Crowding Out Effects of Refinancing on New Purchase Mortgages

Posted: 9 Jul 2021

See all articles by Steven A. Sharpe

Steven A. Sharpe

affiliation not provided to SSRN

Shane M. Sherlund

affiliation not provided to SSRN

Date Written: March, 2015

Abstract

We present evidence that binding mortgage processing capacity constraints reduce mortgage originations to borrowers of low to modest credit quality. Mortgage processing capacity constraints typically bind when the demand for mortgage refinancing shifts outward, usually because of lower mortgage rates. As a result, high capacity utilization leads mortgage lenders to ration mortgage credit, completing mortgages that require less underwriting resources, and are thus less costly, to produce. This is hypothesized to have a particularly adverse impact on the ability of low- to modest-credit-quality borrowers to obtain mortgages. What is more, we show that, by lowering capacity utilization, a rise in interest rates can, under certain circumstances, induce an increase in mortgage originations to borrowers of low to modest credit quality. In particular, we find fairly large effects for purchasing borrowers of modest credit quality, in which we find that a decrease in capacity utilization of 4 applications per mortgage employee (similar to that observed from 2012 to 2013) could result in increased purchase mortgage originations, as the relaxed capacity constraint at least partially offsets the higher cost of mortgage credit.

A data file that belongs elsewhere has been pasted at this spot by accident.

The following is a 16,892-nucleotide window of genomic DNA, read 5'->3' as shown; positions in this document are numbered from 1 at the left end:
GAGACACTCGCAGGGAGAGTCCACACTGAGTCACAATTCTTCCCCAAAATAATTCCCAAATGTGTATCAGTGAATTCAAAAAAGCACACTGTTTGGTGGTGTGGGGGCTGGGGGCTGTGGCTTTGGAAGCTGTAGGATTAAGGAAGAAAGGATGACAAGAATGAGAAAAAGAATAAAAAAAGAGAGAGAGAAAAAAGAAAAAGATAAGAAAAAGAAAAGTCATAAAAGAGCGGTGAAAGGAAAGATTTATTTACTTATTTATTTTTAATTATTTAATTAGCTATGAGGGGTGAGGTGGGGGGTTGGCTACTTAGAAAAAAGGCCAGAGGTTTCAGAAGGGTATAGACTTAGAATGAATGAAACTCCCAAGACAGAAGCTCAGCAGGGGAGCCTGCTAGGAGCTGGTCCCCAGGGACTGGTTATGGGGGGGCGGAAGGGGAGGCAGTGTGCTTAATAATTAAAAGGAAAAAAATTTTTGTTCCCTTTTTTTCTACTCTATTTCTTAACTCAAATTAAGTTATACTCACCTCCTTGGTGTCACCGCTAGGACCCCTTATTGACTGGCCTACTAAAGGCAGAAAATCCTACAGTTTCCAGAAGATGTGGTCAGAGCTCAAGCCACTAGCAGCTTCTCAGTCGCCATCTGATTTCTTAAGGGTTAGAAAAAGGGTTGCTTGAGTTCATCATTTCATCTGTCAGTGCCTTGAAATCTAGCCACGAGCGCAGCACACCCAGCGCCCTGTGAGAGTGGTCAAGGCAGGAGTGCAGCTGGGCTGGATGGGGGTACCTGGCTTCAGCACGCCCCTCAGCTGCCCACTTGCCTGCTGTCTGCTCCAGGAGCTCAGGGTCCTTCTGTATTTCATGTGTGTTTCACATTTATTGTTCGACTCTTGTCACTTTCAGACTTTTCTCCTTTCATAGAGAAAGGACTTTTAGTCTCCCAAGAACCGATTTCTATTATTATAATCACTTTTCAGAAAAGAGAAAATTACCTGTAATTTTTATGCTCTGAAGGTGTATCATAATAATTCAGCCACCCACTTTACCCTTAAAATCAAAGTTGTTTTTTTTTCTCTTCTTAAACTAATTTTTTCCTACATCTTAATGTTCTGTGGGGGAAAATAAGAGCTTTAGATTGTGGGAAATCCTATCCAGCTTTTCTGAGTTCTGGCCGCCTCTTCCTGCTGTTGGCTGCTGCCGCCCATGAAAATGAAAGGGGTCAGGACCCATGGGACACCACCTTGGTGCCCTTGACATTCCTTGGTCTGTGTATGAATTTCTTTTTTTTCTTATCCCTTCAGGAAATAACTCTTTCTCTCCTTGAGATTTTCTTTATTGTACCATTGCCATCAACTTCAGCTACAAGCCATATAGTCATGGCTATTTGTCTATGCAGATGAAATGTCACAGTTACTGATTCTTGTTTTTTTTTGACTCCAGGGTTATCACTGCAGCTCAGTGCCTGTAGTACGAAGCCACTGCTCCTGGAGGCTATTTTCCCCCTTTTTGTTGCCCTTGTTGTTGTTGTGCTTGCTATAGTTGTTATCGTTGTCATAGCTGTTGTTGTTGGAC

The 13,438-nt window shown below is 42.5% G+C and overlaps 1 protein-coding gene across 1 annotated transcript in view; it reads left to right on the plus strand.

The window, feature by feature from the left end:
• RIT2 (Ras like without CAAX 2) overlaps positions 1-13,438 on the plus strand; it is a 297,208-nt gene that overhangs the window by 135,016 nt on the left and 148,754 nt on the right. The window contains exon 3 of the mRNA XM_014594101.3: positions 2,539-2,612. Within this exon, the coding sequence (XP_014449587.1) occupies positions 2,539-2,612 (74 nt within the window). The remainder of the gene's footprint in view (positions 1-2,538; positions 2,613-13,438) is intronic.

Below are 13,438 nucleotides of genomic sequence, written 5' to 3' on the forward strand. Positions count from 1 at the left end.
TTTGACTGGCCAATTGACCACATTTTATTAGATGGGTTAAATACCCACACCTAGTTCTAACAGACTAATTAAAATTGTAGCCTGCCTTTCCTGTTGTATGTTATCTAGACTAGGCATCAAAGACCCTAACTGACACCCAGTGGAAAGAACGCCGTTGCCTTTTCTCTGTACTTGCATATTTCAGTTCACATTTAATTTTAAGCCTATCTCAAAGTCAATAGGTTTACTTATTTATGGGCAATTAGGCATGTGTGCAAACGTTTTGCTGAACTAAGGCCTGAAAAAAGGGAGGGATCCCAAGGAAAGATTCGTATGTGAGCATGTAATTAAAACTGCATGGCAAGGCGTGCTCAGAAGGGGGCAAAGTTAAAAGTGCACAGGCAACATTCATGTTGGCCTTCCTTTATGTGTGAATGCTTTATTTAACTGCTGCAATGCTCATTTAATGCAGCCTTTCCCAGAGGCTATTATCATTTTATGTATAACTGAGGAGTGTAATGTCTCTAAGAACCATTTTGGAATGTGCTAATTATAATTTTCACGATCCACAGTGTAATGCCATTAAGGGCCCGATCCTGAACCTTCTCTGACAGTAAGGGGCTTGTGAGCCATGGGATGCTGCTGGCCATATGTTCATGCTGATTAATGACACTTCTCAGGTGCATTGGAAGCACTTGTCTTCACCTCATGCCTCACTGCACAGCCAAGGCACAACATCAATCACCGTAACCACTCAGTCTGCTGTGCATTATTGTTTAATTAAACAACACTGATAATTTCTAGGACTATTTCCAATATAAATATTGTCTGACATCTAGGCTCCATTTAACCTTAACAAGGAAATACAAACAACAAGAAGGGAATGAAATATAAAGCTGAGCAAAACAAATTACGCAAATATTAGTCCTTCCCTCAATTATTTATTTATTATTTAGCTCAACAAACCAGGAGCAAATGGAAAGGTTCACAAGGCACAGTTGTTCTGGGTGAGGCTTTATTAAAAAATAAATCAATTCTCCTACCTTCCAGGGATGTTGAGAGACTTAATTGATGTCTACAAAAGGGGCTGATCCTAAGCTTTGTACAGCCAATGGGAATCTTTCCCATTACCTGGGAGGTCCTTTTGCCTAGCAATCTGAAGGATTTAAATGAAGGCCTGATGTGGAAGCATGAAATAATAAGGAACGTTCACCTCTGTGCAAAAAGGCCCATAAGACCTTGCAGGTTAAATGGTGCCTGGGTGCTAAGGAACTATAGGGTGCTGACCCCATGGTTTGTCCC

JEL Classification: G21

Suggested Citation

Sharpe, Steven A. and Sherlund, Shane M., Crowding Out Effects of Refinancing on New Purchase Mortgages (March, 2015). FEDS Working Paper No. 2015-17, Available at SSRN: https://ssrn.com/abstract=3879394

Steven A. Sharpe (Contact Author)

affiliation not provided to SSRN

No Address Available

Shane M. Sherlund

affiliation not provided to SSRN

No Address Available

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